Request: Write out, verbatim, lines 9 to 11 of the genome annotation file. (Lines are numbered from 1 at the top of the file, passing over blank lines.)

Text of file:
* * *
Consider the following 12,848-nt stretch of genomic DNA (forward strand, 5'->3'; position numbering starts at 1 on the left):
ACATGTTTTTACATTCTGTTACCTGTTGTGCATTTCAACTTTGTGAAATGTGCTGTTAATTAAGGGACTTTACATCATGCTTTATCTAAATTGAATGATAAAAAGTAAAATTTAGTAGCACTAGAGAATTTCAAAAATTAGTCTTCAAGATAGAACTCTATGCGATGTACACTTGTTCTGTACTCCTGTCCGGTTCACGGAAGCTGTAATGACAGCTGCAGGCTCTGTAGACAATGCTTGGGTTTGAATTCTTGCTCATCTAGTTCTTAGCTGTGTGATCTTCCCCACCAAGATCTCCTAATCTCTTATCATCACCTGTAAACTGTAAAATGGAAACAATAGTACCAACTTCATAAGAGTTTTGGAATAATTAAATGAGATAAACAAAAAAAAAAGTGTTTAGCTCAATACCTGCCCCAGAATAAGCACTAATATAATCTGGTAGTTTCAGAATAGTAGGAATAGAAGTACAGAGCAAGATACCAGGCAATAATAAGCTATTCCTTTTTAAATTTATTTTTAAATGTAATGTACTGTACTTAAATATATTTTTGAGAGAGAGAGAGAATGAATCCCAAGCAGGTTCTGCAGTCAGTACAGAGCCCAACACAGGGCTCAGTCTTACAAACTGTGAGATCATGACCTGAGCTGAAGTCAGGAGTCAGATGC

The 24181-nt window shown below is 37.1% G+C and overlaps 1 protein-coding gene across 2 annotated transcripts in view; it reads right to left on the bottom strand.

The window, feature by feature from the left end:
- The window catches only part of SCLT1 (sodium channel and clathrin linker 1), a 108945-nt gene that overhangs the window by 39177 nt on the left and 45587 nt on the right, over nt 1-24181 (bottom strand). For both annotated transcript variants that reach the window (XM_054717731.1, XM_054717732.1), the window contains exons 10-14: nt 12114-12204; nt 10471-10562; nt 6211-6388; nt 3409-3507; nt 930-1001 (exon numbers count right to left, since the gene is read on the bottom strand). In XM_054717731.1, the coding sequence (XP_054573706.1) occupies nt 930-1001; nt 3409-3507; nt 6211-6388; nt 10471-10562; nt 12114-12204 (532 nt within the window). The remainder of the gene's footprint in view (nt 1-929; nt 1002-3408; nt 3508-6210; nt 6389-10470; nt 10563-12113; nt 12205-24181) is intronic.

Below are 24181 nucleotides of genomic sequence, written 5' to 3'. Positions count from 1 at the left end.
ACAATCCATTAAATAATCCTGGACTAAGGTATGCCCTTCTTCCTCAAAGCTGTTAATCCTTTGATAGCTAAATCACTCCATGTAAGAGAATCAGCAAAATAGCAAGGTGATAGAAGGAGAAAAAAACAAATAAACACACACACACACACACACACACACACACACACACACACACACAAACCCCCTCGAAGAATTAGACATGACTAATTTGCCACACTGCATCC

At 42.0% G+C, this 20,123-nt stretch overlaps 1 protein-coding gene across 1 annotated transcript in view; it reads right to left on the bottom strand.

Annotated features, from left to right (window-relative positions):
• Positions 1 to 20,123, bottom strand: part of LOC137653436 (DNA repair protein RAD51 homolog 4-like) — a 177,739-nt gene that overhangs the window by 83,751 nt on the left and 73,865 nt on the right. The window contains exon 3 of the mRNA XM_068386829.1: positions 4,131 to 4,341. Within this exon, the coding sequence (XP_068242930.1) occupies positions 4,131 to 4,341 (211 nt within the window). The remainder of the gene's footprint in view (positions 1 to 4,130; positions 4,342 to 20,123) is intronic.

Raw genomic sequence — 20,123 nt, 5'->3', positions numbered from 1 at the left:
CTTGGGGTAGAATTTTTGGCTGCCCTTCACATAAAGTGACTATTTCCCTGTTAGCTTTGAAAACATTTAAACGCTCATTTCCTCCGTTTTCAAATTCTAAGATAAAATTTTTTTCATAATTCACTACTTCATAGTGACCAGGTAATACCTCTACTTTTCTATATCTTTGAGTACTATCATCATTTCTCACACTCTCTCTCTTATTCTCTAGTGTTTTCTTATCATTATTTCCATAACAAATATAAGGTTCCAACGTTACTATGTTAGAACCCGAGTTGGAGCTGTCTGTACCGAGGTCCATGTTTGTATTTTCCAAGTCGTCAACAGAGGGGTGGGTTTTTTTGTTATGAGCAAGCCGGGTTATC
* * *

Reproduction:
Annotated features, from left to right (window-relative positions):
• Positions 1 to 20,123, bottom strand: part of LOC137653436 (DNA repair protein RAD51 homolog 4-like) — a 177,739-nt gene that overhangs the window by 83,751 nt on the left and 73,865 nt on the right. The window contains exon 3 of the mRNA XM_068386829.1: positions 4,131 to 4,341. Within this exon, the coding sequence (XP_068242930.1) occupies positions 4,131 to 4,341 (211 nt within the window). The remainder of the gene's footprint in view (positions 1 to 4,130; positions 4,342 to 20,123) is intronic.

Raw genomic sequence — 20,123 nt, 5'->3', positions numbered from 1 at the left: